29 January 2022

It Took Francis to Abolish the Ancient Mass in Latin. Not Even von Balthasar Had Ever Thought of It

How do you know that Andre Grillo is lying when he talks about the Liturgy? Easy! His lips are moving. The man is an enemy of Tradition.

From Settimo Cielo

By Sandro Magister

There is no letup in the controversy ignited by the motu proprio “Traditionis custodes” of Pope Francis, which in effect has sentenced the Mass of the ancient rite to death. Andrea Grillo, 61 years old and father of two, professor in Rome at the Pontifical Athenaeum of St. Anselm and one of the liturgists most consulted and esteemed by the current pontiff, in defending the justice of this sentence has recruited in his support one of the greatest theologians of the twentieth century, Hans Urs von Balthasar (1905-1988), as if he already wanted this back then.

But is Grillo’s reinterpretation of von Balthasar correct? According to other experts, no. Among these is Nicola Lorenzo Barile, Church historian and a specialist on the Middle Ages, a Berkeley fellow of the University of California’s Robbins Collection.

In this commentary for Settimo Cielo, he explains that von Balthasar never supported the abrogation of the old missal, which was not abolished by Paul VI, the pope of the post-conciliar liturgical reform, much less by Benedict XVI, who on the contrary expressly declared it “never abrogated.” And the proximity between Joseph Ratzinger and von Balthasar, in the field of theology and liturgy, is well known.


Von Balthasar “beyond St. Pius V”? Note on the alleged extinction of the ancient rite of the Mass

by Nicola Lorenzo Barile

Why is it important to read old books? Because, according to C.S. Lewis, “Every age has its own outlook. It is specially good at seeing certain truths and specially liable to make certain mistakes. We all, therefore, need the books that will correct the characteristic mistakes of our own period.” (“On The Reading of Old Books,” 1944).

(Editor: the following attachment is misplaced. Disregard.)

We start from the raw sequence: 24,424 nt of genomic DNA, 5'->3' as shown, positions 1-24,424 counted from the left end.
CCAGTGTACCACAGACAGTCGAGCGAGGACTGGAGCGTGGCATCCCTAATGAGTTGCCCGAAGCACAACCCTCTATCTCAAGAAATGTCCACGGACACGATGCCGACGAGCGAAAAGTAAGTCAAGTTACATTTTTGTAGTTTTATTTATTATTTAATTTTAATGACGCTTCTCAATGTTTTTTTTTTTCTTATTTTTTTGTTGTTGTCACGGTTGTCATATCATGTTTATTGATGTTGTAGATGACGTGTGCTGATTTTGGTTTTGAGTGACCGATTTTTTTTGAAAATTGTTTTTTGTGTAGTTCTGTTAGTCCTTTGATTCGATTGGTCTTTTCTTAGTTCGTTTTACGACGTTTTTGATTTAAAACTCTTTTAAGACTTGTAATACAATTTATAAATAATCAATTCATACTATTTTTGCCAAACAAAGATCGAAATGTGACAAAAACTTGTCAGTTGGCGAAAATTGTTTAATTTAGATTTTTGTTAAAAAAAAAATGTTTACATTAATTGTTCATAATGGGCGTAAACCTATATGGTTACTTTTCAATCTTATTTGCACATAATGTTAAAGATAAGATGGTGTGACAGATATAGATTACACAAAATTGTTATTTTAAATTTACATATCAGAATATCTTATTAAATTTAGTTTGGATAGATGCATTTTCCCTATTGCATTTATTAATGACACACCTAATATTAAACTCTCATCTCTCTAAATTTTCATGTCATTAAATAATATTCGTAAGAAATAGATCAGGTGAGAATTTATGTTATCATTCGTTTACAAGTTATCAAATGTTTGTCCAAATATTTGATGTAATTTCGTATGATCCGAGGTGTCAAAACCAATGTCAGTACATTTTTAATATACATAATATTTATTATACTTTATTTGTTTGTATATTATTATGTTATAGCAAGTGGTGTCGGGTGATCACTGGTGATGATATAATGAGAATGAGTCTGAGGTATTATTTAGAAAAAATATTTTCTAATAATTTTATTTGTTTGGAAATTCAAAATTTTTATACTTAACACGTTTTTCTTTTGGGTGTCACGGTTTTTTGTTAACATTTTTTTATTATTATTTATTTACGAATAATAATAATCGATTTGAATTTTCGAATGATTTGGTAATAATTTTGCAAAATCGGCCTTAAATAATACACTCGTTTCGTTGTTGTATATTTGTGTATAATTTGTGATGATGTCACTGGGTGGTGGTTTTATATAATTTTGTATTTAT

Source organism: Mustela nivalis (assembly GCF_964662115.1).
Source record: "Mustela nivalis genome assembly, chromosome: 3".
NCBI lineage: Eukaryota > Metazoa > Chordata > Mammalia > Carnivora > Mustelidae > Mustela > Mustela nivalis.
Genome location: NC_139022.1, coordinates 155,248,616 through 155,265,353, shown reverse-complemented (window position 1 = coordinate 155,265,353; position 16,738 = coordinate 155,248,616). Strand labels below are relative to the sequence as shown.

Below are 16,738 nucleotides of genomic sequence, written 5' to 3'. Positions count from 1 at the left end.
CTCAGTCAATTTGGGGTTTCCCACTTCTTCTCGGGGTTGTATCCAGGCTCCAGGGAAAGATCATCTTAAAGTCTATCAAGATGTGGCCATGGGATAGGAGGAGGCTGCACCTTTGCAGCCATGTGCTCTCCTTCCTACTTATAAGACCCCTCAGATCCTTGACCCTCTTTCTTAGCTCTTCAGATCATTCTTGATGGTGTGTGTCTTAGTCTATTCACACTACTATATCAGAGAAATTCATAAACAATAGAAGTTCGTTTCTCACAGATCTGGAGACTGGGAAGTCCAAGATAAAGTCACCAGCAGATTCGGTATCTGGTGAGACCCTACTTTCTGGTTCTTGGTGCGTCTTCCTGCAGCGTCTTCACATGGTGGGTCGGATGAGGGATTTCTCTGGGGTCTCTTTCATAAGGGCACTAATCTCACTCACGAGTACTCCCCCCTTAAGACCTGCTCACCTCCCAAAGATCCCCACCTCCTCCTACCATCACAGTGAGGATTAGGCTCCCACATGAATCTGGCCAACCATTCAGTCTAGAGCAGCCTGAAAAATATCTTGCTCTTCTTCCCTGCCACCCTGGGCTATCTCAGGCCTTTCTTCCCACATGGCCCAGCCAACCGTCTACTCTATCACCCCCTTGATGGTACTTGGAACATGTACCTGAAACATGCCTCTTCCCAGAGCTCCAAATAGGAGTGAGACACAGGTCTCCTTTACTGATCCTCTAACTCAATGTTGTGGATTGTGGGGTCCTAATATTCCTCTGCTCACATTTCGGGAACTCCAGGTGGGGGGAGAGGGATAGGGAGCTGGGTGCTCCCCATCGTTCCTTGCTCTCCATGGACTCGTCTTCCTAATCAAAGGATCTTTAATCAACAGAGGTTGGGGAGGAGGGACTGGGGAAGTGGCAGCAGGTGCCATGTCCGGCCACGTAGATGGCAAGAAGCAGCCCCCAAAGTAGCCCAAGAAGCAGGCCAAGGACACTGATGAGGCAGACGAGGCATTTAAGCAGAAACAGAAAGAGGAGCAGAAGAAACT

This is what Prof. Andrea Grillo seems to have done in one of his own contributions: “Pope Francis and H.U. von Balthasar are in agreement: the ancient rite is dying out,” published the day after Pope Francis’s motu proprio “Traditionis custodes,” using a minor but no less important work of the Swiss theologian: “A Short Primer for the Unsettled Layman” (1980).

I am indebted for this notification to the theologian and liturgist Nicola Bux, who expressed his surprise at one of the statements in the “Short Primer,” emphasized by Prof. Grillo, according to which von Balthasar already at the time considered the “previous form of the Roman rite” as “destined to die out,” a statement that Prof. Grillo aligns with the restrictions imposed by “Traditionis custodes” on the Mass in the ancient Latin rite.

First of all, Prof. Grillo’s insistence on the “conservative and, we would say, right-leaning profile of von Balthasar” neglects the reputation as a progressive theologian attributed to him after the publication of works such as “Razing the Bastions” (1952), quickly dispelled after von Balthasar’s severe warnings against indiscriminate openness to the spirit of the world, which this time did earn him a reputation as a tenacious defender of tradition.